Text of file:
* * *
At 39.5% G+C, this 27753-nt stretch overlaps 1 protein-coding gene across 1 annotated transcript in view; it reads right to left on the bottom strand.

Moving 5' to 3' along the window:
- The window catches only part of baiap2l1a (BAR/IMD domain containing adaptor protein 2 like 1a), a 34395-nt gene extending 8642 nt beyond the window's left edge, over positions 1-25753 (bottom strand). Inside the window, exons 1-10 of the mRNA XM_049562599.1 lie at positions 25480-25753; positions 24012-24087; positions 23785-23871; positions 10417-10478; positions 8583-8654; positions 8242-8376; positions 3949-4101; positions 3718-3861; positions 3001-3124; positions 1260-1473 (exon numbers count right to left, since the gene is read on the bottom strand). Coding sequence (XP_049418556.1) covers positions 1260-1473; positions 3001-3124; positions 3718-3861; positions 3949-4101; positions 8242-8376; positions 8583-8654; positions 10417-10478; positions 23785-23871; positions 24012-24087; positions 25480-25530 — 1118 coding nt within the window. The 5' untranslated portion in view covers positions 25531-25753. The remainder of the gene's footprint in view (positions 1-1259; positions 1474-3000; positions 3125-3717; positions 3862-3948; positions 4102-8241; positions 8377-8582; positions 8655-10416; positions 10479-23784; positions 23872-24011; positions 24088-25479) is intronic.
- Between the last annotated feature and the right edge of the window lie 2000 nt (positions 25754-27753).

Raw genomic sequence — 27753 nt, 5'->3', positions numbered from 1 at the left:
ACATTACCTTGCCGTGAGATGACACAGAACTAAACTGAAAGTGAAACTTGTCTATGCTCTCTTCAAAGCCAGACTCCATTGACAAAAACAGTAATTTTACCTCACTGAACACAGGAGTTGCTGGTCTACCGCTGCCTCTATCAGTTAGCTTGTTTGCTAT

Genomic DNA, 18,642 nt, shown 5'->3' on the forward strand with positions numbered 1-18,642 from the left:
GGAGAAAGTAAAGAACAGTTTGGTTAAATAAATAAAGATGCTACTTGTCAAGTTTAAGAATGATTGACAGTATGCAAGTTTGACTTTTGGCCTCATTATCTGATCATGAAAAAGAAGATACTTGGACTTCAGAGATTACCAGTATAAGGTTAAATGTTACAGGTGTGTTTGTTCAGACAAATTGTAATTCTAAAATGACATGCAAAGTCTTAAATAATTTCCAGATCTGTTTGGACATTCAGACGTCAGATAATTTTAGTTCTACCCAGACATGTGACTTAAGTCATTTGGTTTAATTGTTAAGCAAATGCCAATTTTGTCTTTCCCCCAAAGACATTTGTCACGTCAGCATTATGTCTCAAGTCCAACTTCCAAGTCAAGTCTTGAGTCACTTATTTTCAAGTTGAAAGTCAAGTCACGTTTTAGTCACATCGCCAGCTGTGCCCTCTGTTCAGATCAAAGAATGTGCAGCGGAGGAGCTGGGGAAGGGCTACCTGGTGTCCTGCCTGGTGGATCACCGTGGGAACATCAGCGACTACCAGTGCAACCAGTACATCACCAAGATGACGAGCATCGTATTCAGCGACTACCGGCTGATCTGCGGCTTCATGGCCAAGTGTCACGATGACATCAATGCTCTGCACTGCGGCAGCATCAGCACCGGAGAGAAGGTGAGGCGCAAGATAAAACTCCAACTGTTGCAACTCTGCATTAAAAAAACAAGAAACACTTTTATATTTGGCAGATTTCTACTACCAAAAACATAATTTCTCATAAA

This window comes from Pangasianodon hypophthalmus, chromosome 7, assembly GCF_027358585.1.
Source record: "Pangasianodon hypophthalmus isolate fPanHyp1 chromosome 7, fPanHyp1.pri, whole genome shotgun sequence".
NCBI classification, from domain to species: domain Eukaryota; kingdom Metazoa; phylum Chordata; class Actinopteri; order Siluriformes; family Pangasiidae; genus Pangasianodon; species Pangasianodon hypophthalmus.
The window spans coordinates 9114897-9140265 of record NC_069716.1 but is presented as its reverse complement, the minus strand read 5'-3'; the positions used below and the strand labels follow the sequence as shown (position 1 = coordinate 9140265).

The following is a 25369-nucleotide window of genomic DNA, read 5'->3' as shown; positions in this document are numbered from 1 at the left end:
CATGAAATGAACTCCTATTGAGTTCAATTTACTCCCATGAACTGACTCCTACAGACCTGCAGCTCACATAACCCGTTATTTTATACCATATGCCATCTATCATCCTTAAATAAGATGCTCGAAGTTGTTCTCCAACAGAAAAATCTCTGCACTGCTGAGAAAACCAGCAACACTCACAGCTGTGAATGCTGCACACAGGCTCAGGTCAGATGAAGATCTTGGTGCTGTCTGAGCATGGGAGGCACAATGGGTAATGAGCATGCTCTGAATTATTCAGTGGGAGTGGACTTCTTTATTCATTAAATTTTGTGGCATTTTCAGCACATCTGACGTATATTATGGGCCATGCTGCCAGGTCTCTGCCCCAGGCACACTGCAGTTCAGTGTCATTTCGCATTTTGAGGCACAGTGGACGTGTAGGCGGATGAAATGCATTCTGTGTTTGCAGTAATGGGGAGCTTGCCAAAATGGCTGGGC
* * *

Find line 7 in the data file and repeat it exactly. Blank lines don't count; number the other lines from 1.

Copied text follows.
Genomic DNA, 18,642 nt, shown 5'->3' on the forward strand with positions numbered 1-18,642 from the left: